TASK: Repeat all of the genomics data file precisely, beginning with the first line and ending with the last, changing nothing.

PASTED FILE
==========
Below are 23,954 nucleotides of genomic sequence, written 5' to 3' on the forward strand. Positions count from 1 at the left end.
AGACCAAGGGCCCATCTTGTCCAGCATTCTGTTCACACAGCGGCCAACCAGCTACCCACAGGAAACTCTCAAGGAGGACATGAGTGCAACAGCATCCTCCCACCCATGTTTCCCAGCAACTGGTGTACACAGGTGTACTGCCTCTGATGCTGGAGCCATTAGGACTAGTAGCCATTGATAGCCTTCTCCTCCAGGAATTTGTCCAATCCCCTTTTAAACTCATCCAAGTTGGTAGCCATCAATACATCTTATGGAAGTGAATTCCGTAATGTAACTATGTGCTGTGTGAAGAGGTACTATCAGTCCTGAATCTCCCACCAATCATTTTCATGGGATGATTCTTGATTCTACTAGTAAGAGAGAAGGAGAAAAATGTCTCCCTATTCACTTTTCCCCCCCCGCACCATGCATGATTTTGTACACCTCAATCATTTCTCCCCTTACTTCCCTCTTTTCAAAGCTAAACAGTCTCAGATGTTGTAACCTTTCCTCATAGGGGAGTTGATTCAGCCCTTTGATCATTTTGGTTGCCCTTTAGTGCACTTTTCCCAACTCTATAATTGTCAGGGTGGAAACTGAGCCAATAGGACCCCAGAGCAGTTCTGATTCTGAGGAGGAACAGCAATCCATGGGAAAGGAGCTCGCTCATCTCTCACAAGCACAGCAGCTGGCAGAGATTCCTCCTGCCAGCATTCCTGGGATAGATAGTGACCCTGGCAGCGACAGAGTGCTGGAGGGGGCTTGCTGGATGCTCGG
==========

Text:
Below are 23,954 nucleotides of genomic sequence, written 5' to 3' on the forward strand. Positions count from 1 at the left end.
AGACCAAGGGCCCATCTTGTCCAGCATTCTGTTCACACAGCGGCCAACCAGCTACCCACAGGAAACTCTCAAGGAGGACATGAGTGCAACAGCATCCTCCCACCCATGTTTCCCAGCAACTGGTGTACACAGGTGTACTGCCTCTGATGCTGGAGCCATTAGGACTAGTAGCCATTGATAGCCTTCTCCTCCAGGAATTTGTCCAATCCCCTTTTAAACTCATCCAAGTTGGTAGCCATCAATACATCTTATGGAAGTGAATTCCGTAATGTAACTATGTGCTGTGTGAAGAGGTACTATCAGTCCTGAATCTCCCACCAATCATTTTCATGGGATGATTCTTGATTCTACTAGTAAGAGAGAAGGAGAAAAATGTCTCCCTATTCACTTTTCCCCCCCCGCACCATGCATGATTTTGTACACCTCAATCATTTCTCCCCTTACTTCCCTCTTTTCAAAGCTAAACAGTCTCAGATGTTGTAACCTTTCCTCATAGGGGAGTTGATTCAGCCCTTTGATCATTTTGGTTGCCCTTTAGTGCACTTTTCCCAACTCTATAATTGTCAGGGTGGAAACTGAGCCAATAGGACCCCAGAGCAGTTCTGATTCTGAGGAGGAACAGCAATCCATGGGAAAGGAGCTCGCTCATCTCTCACAAGCACAGCAGCTGGCAGAGATTCCTCCTGCCAGCATTCCTGGGATAGATAGTGACCCTGGCAGCGACAGAGTGCTGGAGGGGGCTTGCTGGATGCTCGG